Museum Stop

Did everyone have a happyThanksgiving? Ours was wonderful, spent with one of our daughters and her family. I didn't even have to do any of the cooking! We're very lucky that our daughter married a wonderful cook. We spent a couple of days there and then headed back to have Thanksgiving here with more of the family.

We took a slightly different route on the way home this time than usual because of an e-mail that I got from Isdihara. A few weeks ago she sent an message letting me know about a museum asking for tatters to do demonstrations in Holton, Kansas. I'm not exactly sure where she heard about it (it was in the Topeka Capital – Journal, a long way from the east coast). I told her I didn't think we'd make it being it's about three hours from home but I was glad of the information. But the timing was right: on the way home from Nebraska we were able to stop in. This time of year they're usually closed except by appointment but they're having open houses Saturdays through the 17th of December for a few hours celebrating "A Lacy Christmas." We just happened to leave Nebraska on Saturday morning and were able to stop in about an hour before they closed.

This is the Roebke Memorial Museum, a block or so from downtown Holton, Kansas. Holton is a picturesque town, with quite a few old buildings and tree-lined streets. The original part of Boebke House itself was built in 1876 and added on as the family grew in numbers and prosperity. The displays are in each room are furnished in Victorian era style and changed periodically with items donated mostly from local people.

We were met as we walked in by Margaret Ute (pronounced 'Oot'), a lovely lady who gave us a personal tour of the house. Here Margaret is standing next to a Christmas tree decorated with crocheted ornaments done by one lady.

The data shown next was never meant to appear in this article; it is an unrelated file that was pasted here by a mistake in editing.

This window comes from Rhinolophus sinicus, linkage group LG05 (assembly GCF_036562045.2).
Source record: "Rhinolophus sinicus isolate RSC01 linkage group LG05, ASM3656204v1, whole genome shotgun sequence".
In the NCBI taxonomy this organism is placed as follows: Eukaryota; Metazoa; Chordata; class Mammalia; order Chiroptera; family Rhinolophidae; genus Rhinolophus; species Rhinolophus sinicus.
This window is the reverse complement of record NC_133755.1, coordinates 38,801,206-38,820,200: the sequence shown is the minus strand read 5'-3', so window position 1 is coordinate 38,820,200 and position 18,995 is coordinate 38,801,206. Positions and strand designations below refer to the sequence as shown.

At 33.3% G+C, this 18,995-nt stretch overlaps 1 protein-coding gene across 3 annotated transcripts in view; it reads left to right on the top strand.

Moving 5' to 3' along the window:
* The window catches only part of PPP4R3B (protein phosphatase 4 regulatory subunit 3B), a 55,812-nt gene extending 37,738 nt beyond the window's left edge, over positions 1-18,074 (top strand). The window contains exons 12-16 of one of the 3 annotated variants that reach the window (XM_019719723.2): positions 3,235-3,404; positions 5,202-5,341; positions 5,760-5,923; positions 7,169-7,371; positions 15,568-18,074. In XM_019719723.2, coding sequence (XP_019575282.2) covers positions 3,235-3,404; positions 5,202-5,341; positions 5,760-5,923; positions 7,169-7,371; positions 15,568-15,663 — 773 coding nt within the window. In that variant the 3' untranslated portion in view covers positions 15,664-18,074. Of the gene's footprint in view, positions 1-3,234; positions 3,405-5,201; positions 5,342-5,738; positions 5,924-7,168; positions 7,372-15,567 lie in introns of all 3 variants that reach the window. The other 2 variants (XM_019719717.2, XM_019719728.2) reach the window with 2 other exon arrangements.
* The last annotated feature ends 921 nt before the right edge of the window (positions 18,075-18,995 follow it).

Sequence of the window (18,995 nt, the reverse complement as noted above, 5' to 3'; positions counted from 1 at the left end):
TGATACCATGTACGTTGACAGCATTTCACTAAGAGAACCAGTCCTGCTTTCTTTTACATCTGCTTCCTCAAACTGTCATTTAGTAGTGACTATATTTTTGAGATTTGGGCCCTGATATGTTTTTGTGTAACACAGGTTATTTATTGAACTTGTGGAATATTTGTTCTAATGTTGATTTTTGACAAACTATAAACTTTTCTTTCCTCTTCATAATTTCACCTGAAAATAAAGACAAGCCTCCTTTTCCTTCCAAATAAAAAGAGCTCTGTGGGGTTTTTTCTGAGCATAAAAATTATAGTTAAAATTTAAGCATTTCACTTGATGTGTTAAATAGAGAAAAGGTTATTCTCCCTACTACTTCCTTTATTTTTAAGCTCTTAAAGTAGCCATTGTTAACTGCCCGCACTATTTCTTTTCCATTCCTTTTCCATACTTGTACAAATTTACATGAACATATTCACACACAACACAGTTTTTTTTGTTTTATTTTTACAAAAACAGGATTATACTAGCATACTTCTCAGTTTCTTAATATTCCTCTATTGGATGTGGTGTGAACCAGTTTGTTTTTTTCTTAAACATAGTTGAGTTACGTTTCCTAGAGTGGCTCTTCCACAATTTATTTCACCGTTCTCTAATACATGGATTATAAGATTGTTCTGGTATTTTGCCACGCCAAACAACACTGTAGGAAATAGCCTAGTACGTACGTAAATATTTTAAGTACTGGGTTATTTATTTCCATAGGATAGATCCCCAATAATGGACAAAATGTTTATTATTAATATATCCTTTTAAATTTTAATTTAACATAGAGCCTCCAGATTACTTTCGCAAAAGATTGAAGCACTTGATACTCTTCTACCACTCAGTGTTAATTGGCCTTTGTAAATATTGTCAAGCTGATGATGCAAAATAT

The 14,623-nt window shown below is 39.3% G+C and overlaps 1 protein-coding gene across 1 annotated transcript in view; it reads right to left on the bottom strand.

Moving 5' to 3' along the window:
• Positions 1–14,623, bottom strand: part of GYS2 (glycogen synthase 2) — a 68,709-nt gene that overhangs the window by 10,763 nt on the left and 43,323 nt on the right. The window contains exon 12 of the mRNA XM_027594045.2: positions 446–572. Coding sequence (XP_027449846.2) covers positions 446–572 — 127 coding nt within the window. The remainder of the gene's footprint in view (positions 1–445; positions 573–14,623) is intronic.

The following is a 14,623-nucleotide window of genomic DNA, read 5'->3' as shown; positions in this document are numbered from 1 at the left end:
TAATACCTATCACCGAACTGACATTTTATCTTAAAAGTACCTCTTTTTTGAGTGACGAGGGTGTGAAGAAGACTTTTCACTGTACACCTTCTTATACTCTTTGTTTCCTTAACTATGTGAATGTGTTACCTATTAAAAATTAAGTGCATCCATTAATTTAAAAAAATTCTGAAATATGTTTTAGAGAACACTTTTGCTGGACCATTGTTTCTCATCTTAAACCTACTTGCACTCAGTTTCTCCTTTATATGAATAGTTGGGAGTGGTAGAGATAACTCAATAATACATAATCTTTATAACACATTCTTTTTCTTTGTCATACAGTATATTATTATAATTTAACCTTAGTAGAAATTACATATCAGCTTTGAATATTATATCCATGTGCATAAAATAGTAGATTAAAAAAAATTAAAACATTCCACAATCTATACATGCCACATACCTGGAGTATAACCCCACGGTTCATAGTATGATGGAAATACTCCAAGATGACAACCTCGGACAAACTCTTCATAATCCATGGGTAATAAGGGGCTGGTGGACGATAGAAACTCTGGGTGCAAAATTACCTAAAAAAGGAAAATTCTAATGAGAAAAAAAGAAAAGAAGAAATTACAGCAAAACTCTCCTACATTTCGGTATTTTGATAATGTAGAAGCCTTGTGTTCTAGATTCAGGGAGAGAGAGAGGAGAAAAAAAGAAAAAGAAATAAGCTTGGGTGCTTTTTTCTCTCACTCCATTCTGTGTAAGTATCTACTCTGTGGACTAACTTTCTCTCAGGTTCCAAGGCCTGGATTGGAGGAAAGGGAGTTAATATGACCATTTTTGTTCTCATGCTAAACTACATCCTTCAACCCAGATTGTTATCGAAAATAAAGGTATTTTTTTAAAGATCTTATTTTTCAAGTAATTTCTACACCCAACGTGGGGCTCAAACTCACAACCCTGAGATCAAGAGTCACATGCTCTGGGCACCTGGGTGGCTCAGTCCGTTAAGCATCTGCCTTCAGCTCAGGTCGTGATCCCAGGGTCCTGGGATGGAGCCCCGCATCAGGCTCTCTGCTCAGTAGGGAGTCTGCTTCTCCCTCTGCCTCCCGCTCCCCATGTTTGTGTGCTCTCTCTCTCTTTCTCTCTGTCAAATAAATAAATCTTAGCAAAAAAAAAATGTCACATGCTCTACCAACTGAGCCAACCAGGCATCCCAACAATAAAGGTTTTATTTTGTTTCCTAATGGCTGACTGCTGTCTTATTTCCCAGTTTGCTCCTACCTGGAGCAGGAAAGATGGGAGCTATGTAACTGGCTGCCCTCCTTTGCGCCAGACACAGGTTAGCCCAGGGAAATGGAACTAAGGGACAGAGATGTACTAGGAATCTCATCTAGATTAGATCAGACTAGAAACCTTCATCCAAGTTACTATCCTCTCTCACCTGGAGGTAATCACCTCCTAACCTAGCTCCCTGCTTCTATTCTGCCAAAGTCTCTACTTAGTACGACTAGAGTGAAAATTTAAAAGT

Following the theme "A Lacy Christmas" there was a lot of lace everywhere, as well as other textile exhibits. In case you are wondering around on your own there are easily read description plaques with information about the exhibits.

Check out this player piano! Okay, this picture mostly shows the tatting display, but the piano itself is beautiful! And it really works. And it looks very fine with that cloth with all that tatting on it :) Margaret told me that when they found this cloth in the attic it was all brown. She soaked it several times and the stains started coming out. There were also some places where the tatting had come apart (maybe age-weakened thread?) and were repaired by Margaret's mother.

I'm not sure you can read this, but there is a short explanation about the life-style of the Victorian age. It also talks about some of the items in the room, including the tatting.

Isn't this blouse gorgeous? Can you imagine tatting this then carefully stitching it to the material? This would take an amazing amount of patience. But with such a beautiful result.

This is a child's petticoat decorated with tatting.
I wish I had taken a better picture of these tatting shuttles. The one on the left was found in the house and the one on the right belonged to Margaret's mother.

There were three ladies doing demonstrations there that Saturday, one spinning, one weaving and one hand quilting. I will share more about that next week, along with a few more pictures of the beautiful items on display.

I highly recommend this museum if you are ever in the area.

This morning for Tatting Tea Tuesday I enjoyed a cup of Cinnamon Apple Spice tea while looking over pictures from Thanksgiving - a nice way to spend the morning.

If you would be interested in hearing what a Victorian era song sounds like go here.

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